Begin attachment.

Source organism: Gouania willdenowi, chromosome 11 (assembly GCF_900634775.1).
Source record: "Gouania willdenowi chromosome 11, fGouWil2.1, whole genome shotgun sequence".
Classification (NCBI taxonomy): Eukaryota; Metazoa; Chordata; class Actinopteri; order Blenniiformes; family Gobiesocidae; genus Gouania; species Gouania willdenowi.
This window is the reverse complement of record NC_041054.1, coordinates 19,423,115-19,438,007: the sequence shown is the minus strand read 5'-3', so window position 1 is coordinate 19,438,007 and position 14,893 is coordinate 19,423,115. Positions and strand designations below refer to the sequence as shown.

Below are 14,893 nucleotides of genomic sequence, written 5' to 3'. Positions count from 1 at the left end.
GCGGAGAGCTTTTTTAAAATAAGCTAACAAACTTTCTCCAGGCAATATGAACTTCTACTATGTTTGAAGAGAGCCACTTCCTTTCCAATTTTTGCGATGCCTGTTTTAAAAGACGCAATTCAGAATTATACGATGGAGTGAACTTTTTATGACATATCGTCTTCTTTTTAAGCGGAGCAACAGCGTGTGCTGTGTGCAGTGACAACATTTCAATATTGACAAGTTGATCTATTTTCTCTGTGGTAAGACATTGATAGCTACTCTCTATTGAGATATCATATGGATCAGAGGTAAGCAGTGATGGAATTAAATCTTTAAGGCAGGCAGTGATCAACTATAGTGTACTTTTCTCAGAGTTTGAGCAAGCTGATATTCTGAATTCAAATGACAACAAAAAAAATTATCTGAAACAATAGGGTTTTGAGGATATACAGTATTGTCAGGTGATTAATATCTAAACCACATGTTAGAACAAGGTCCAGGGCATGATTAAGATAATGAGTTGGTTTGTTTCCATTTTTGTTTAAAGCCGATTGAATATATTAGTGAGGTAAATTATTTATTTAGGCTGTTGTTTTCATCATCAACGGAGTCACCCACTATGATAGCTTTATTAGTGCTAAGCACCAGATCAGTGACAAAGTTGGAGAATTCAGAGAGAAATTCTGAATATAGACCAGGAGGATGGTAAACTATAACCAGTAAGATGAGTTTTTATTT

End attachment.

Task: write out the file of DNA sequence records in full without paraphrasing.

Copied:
Source organism: Gouania willdenowi, chromosome 11 (assembly GCF_900634775.1).
Source record: "Gouania willdenowi chromosome 11, fGouWil2.1, whole genome shotgun sequence".
Classification (NCBI taxonomy): Eukaryota; Metazoa; Chordata; class Actinopteri; order Blenniiformes; family Gobiesocidae; genus Gouania; species Gouania willdenowi.
This window is the reverse complement of record NC_041054.1, coordinates 19,423,115-19,438,007: the sequence shown is the minus strand read 5'-3', so window position 1 is coordinate 19,438,007 and position 14,893 is coordinate 19,423,115. Positions and strand designations below refer to the sequence as shown.

Below are 14,893 nucleotides of genomic sequence, written 5' to 3'. Positions count from 1 at the left end.
GCGGAGAGCTTTTTTAAAATAAGCTAACAAACTTTCTCCAGGCAATATGAACTTCTACTATGTTTGAAGAGAGCCACTTCCTTTCCAATTTTTGCGATGCCTGTTTTAAAAGACGCAATTCAGAATTATACGATGGAGTGAACTTTTTATGACATATCGTCTTCTTTTTAAGCGGAGCAACAGCGTGTGCTGTGTGCAGTGACAACATTTCAATATTGACAAGTTGATCTATTTTCTCTGTGGTAAGACATTGATAGCTACTCTCTATTGAGATATCATATGGATCAGAGGTAAGCAGTGATGGAATTAAATCTTTAAGGCAGGCAGTGATCAACTATAGTGTACTTTTCTCAGAGTTTGAGCAAGCTGATATTCTGAATTCAAATGACAACAAAAAAAATTATCTGAAACAATAGGGTTTTGAGGATATACAGTATTGTCAGGTGATTAATATCTAAACCACATGTTAGAACAAGGTCCAGGGCATGATTAAGATAATGAGTTGGTTTGTTTCCATTTTTGTTTAAAGCCGATTGAATATATTAGTGAGGTAAATTATTTATTTAGGCTGTTGTTTTCATCATCAACGGAGTCACCCACTATGATAGCTTTATTAGTGCTAAGCACCAGATCAGTGACAAAGTTGGAGAATTCAGAGAGAAATTCTGAATATAGACCAGGAGGATGGTAAACTATAACCAGTAAGATGAGTTTTTATTT